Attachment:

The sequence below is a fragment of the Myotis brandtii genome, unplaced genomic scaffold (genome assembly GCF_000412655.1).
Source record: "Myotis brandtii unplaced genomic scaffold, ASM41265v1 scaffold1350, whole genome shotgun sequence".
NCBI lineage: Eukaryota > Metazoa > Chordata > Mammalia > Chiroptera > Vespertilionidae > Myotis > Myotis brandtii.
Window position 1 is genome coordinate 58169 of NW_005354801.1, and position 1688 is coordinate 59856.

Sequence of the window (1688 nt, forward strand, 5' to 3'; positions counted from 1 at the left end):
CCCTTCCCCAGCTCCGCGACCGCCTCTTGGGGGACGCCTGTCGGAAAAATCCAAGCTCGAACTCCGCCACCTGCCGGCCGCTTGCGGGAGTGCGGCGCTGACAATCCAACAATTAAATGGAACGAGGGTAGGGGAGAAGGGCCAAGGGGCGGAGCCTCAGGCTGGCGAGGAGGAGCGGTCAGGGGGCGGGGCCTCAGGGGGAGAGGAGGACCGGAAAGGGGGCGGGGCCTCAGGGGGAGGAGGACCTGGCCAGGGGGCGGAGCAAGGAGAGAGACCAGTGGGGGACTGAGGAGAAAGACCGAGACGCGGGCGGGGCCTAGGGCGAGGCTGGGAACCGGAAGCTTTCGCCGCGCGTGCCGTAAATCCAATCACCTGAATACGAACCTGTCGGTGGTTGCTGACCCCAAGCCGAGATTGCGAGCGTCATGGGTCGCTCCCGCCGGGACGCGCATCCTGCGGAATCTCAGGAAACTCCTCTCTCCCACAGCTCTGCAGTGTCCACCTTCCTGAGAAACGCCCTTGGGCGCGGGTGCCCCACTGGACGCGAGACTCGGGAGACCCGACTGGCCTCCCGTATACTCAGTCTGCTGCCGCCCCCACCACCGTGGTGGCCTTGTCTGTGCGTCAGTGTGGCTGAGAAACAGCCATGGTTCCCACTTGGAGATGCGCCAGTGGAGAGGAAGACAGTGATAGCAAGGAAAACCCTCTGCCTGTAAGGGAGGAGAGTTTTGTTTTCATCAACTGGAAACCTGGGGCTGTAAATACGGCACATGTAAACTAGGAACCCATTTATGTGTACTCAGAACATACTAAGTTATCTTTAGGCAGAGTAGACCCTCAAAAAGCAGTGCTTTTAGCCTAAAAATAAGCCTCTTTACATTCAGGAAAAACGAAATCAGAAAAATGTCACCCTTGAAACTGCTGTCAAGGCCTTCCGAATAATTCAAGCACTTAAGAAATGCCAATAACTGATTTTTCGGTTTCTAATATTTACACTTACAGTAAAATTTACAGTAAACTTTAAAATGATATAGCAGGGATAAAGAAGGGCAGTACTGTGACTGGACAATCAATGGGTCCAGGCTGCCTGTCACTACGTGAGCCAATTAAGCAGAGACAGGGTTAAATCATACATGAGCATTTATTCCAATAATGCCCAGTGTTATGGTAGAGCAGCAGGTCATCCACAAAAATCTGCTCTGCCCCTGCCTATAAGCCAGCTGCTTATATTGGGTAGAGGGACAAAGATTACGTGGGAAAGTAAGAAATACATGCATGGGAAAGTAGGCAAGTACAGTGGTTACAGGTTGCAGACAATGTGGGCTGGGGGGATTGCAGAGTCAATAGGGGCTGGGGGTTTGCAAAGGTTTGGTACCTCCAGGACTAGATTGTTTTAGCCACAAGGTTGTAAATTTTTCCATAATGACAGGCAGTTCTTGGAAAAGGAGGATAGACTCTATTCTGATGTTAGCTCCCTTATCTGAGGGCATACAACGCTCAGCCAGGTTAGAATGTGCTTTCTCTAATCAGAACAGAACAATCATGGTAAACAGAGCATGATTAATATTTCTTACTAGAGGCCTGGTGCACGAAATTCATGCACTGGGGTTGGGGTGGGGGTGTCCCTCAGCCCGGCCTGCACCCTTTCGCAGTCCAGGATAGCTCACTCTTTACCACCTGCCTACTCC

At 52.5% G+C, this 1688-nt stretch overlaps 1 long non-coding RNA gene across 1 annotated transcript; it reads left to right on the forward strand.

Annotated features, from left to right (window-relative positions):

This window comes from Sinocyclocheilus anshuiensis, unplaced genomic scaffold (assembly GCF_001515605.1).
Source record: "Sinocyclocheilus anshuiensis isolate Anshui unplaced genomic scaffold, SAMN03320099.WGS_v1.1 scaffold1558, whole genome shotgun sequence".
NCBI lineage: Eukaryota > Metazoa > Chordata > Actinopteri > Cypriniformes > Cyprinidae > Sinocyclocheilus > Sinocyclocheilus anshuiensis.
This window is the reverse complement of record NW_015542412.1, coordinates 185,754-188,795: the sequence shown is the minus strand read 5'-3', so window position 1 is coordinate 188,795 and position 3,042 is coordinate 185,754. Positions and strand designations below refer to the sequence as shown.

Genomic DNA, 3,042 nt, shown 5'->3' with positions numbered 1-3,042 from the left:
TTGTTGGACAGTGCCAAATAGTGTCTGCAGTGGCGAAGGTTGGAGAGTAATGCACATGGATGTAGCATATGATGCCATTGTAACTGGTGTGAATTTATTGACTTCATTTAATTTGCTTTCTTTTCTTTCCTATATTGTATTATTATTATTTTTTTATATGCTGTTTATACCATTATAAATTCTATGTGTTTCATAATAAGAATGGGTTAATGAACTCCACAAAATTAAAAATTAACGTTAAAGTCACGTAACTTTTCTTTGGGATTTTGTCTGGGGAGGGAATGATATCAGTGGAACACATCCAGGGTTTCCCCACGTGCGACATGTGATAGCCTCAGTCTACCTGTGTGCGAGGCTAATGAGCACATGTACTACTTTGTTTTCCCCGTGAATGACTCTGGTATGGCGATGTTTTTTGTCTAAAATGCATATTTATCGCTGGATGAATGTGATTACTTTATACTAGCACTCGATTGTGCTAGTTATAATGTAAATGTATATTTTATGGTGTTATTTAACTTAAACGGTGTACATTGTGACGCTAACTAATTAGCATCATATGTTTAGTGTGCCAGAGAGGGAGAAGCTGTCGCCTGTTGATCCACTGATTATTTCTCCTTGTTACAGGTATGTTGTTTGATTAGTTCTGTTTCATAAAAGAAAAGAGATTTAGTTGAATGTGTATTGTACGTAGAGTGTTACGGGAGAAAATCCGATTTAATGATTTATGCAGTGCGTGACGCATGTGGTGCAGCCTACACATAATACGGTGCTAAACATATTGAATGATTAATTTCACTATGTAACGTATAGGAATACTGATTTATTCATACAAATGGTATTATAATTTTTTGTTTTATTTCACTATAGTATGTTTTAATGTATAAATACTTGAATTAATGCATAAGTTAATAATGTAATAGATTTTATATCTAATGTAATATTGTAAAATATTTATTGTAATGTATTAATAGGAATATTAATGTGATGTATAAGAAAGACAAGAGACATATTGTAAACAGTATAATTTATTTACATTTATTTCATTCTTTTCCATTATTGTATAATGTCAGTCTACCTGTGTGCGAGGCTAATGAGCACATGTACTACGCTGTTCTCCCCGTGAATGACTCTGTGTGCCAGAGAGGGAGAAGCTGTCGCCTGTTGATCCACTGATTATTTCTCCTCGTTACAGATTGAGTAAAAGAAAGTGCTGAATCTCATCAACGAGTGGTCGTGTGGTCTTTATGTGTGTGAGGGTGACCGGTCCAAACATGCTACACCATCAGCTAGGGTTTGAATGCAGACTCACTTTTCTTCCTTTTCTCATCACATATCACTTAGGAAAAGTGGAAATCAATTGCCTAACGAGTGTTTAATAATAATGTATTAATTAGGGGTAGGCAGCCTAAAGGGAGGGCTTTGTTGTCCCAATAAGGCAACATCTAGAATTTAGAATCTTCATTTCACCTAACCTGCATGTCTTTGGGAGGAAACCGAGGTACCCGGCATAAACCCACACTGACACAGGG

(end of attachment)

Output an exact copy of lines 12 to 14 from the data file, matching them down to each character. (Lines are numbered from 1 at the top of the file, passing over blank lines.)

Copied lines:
This window is the reverse complement of record NW_015542412.1, coordinates 185,754-188,795: the sequence shown is the minus strand read 5'-3', so window position 1 is coordinate 188,795 and position 3,042 is coordinate 185,754. Positions and strand designations below refer to the sequence as shown.

Genomic DNA, 3,042 nt, shown 5'->3' with positions numbered 1-3,042 from the left:
TTGTTGGACAGTGCCAAATAGTGTCTGCAGTGGCGAAGGTTGGAGAGTAATGCACATGGATGTAGCATATGATGCCATTGTAACTGGTGTGAATTTATTGACTTCATTTAATTTGCTTTCTTTTCTTTCCTATATTGTATTATTATTATTTTTTTATATGCTGTTTATACCATTATAAATTCTATGTGTTTCATAATAAGAATGGGTTAATGAACTCCACAAAATTAAAAATTAACGTTAAAGTCACGTAACTTTTCTTTGGGATTTTGTCTGGGGAGGGAATGATATCAGTGGAACACATCCAGGGTTTCCCCACGTGCGACATGTGATAGCCTCAGTCTACCTGTGTGCGAGGCTAATGAGCACATGTACTACTTTGTTTTCCCCGTGAATGACTCTGGTATGGCGATGTTTTTTGTCTAAAATGCATATTTATCGCTGGATGAATGTGATTACTTTATACTAGCACTCGATTGTGCTAGTTATAATGTAAATGTATATTTTATGGTGTTATTTAACTTAAACGGTGTACATTGTGACGCTAACTAATTAGCATCATATGTTTAGTGTGCCAGAGAGGGAGAAGCTGTCGCCTGTTGATCCACTGATTATTTCTCCTTGTTACAGGTATGTTGTTTGATTAGTTCTGTTTCATAAAAGAAAAGAGATTTAGTTGAATGTGTATTGTACGTAGAGTGTTACGGGAGAAAATCCGATTTAATGATTTATGCAGTGCGTGACGCATGTGGTGCAGCCTACACATAATACGGTGCTAAACATATTGAATGATTAATTTCACTATGTAACGTATAGGAATACTGATTTATTCATACAAATGGTATTATAATTTTTTGTTTTATTTCACTATAGTATGTTTTAATGTATAAATACTTGAATTAATGCATAAGTTAATAATGTAATAGATTTTATATCTAATGTAATATTGTAAAATATTTATTGTAATGTATTAATAGGAATATTAATGTGATGTATAAGAAAGACAAGAGACATATTGTAAACAGTATAATTTATTTACATTTATTTCATTCTTTTCCATTATTGTATAATGTCAGTCTACCTGTGTGCGAGGCTAATGAGCACATGTACTACGCTGTTCTCCCCGTGAATGACTCTGTGTGCCAGAGAGGGAGAAGCTGTCGCCTGTTGATCCACTGATTATTTCTCCTCGTTACAGATTGAGTAAAAGAAAGTGCTGAATCTCATCAACGAGTGGTCGTGTGGTCTTTATGTGTGTGAGGGTGACCGGTCCAAACATGCTACACCATCAGCTAGGGTTTGAATGCAGACTCACTTTTCTTCCTTTTCTCATCACATATCACTTAGGAAAAGTGGAAATCAATTGCCTAACGAGTGTTTAATAATAATGTATTAATTAGGGGTAGGCAGCCTAAAGGGAGGGCTTTGTTGTCCCAATAAGGCAACATCTAGAATTTAGAATCTTCATTTCACCTAACCTGCATGTCTTTGGGAGGAAACCGAGGTACCCGGCATAAACCCACACTGACACAGGG